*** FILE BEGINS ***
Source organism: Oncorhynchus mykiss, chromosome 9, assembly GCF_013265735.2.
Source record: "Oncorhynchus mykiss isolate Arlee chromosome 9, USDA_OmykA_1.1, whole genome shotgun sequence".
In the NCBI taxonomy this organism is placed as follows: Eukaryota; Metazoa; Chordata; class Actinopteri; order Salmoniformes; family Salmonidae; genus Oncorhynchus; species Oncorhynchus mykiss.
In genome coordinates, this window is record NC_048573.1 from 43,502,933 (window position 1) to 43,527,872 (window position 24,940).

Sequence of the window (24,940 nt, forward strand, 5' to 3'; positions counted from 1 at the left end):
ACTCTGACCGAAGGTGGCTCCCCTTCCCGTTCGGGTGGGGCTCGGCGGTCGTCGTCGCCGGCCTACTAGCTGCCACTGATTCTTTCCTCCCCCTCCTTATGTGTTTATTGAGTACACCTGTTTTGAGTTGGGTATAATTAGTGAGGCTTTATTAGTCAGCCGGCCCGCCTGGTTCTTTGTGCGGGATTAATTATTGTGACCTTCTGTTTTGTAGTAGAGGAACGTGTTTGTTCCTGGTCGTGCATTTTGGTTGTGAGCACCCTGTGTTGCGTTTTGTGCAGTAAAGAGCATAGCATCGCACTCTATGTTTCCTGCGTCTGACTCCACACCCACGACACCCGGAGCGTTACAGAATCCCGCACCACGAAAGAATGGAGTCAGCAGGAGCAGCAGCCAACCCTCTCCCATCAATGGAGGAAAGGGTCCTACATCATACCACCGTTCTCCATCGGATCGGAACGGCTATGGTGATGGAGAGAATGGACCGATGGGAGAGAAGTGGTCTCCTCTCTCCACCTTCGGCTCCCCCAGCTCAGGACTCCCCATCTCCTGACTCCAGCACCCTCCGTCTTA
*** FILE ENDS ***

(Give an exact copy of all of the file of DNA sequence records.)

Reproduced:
Source organism: Oncorhynchus mykiss, chromosome 9, assembly GCF_013265735.2.
Source record: "Oncorhynchus mykiss isolate Arlee chromosome 9, USDA_OmykA_1.1, whole genome shotgun sequence".
In the NCBI taxonomy this organism is placed as follows: Eukaryota; Metazoa; Chordata; class Actinopteri; order Salmoniformes; family Salmonidae; genus Oncorhynchus; species Oncorhynchus mykiss.
In genome coordinates, this window is record NC_048573.1 from 43,502,933 (window position 1) to 43,527,872 (window position 24,940).

Sequence of the window (24,940 nt, forward strand, 5' to 3'; positions counted from 1 at the left end):
ACTCTGACCGAAGGTGGCTCCCCTTCCCGTTCGGGTGGGGCTCGGCGGTCGTCGTCGCCGGCCTACTAGCTGCCACTGATTCTTTCCTCCCCCTCCTTATGTGTTTATTGAGTACACCTGTTTTGAGTTGGGTATAATTAGTGAGGCTTTATTAGTCAGCCGGCCCGCCTGGTTCTTTGTGCGGGATTAATTATTGTGACCTTCTGTTTTGTAGTAGAGGAACGTGTTTGTTCCTGGTCGTGCATTTTGGTTGTGAGCACCCTGTGTTGCGTTTTGTGCAGTAAAGAGCATAGCATCGCACTCTATGTTTCCTGCGTCTGACTCCACACCCACGACACCCGGAGCGTTACAGAATCCCGCACCACGAAAGAATGGAGTCAGCAGGAGCAGCAGCCAACCCTCTCCCATCAATGGAGGAAAGGGTCCTACATCATACCACCGTTCTCCATCGGATCGGAACGGCTATGGTGATGGAGAGAATGGACCGATGGGAGAGAAGTGGTCTCCTCTCTCCACCTTCGGCTCCCCCAGCTCAGGACTCCCCATCTCCTGACTCCAGCACCCTCCGTCTTA